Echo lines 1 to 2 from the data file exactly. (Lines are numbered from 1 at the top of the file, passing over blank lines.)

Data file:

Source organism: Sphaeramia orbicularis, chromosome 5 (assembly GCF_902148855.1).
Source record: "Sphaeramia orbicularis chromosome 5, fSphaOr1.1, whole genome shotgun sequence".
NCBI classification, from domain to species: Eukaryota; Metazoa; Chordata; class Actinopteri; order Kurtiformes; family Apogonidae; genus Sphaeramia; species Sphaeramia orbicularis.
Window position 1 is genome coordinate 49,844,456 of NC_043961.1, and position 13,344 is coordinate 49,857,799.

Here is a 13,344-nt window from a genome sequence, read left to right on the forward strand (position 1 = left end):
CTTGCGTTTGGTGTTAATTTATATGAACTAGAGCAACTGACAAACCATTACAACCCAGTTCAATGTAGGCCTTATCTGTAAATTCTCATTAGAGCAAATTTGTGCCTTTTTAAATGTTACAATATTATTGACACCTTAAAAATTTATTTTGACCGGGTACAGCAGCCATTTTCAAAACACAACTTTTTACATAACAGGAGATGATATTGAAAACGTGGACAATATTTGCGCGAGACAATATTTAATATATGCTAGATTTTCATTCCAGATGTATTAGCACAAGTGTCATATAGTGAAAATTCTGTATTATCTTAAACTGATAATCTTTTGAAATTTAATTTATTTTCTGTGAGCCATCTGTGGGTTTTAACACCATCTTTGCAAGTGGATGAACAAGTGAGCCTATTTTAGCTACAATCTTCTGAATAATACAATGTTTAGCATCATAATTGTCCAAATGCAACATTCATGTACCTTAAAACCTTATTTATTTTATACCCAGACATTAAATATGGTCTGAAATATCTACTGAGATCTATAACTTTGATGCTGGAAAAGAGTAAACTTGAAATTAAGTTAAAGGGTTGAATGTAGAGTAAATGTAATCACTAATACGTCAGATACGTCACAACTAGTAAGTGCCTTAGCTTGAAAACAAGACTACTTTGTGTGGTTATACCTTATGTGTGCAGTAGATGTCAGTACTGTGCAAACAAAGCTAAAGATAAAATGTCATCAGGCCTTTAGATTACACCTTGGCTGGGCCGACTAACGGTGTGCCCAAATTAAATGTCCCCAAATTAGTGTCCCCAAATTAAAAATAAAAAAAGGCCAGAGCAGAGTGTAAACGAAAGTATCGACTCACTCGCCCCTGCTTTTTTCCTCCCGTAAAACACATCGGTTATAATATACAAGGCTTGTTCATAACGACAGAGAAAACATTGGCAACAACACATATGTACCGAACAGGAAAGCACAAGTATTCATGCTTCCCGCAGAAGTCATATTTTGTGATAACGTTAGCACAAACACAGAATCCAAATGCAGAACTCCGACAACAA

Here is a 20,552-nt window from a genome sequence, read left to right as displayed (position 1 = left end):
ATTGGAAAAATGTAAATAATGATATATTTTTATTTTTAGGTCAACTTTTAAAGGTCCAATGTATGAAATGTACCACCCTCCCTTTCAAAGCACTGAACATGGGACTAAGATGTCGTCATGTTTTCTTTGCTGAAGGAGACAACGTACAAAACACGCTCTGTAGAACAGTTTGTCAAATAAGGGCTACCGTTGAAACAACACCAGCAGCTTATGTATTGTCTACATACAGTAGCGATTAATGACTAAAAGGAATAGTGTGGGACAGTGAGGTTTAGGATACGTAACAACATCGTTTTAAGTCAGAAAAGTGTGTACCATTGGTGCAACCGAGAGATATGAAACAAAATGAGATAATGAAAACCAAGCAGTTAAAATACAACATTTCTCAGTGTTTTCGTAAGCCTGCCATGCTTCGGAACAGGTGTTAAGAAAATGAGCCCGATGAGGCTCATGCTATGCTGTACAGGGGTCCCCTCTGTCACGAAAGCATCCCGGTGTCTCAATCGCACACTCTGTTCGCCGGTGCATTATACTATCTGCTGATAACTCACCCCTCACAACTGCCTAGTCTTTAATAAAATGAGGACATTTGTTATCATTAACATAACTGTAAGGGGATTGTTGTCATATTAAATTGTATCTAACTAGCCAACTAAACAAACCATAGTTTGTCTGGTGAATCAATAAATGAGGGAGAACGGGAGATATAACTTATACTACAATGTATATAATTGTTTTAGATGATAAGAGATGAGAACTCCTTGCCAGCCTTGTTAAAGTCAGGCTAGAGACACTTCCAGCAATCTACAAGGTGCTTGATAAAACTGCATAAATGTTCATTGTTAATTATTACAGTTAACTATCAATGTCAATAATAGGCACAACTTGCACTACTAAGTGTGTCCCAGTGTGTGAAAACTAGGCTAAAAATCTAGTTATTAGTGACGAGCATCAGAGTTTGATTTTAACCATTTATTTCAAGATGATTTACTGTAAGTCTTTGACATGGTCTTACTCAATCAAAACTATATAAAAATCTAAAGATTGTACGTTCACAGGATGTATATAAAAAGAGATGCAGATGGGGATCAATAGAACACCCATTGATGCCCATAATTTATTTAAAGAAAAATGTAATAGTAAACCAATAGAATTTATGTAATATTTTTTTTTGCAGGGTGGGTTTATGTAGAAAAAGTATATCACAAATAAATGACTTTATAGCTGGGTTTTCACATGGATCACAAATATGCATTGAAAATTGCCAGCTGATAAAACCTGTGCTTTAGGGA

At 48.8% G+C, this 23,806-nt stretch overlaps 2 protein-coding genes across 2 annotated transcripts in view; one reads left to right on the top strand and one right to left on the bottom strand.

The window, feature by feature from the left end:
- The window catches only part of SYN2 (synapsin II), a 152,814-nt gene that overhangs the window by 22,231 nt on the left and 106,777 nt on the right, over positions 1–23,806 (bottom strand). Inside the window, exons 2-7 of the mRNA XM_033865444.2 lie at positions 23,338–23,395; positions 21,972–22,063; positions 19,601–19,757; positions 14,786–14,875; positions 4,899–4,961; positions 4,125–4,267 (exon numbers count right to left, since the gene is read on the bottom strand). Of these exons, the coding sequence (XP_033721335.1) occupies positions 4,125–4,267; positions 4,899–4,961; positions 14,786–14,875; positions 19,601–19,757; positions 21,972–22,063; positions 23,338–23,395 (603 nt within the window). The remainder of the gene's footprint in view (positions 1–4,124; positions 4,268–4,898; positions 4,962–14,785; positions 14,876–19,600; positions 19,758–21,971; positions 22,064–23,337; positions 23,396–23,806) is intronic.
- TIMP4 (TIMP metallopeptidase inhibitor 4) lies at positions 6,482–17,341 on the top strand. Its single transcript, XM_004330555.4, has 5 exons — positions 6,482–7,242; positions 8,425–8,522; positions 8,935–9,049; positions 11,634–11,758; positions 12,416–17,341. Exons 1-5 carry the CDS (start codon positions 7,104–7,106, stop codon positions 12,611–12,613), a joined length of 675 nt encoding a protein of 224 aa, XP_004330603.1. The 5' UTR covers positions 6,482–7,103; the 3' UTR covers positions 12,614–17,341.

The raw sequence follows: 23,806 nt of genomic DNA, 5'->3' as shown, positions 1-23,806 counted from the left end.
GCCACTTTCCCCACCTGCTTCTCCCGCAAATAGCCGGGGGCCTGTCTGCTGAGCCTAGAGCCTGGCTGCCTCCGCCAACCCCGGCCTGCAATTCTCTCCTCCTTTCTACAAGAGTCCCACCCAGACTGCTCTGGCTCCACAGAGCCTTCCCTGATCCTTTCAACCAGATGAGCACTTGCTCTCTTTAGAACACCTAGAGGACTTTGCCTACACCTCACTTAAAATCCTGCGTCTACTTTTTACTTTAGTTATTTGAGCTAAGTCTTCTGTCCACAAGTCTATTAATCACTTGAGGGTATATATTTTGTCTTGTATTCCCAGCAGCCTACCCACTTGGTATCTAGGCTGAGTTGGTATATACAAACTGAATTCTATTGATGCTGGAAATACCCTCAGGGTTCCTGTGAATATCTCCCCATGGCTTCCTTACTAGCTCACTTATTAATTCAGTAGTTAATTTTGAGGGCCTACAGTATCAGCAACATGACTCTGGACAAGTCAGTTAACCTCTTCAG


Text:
Source organism: Sphaeramia orbicularis, chromosome 5 (assembly GCF_902148855.1).
Source record: "Sphaeramia orbicularis chromosome 5, fSphaOr1.1, whole genome shotgun sequence".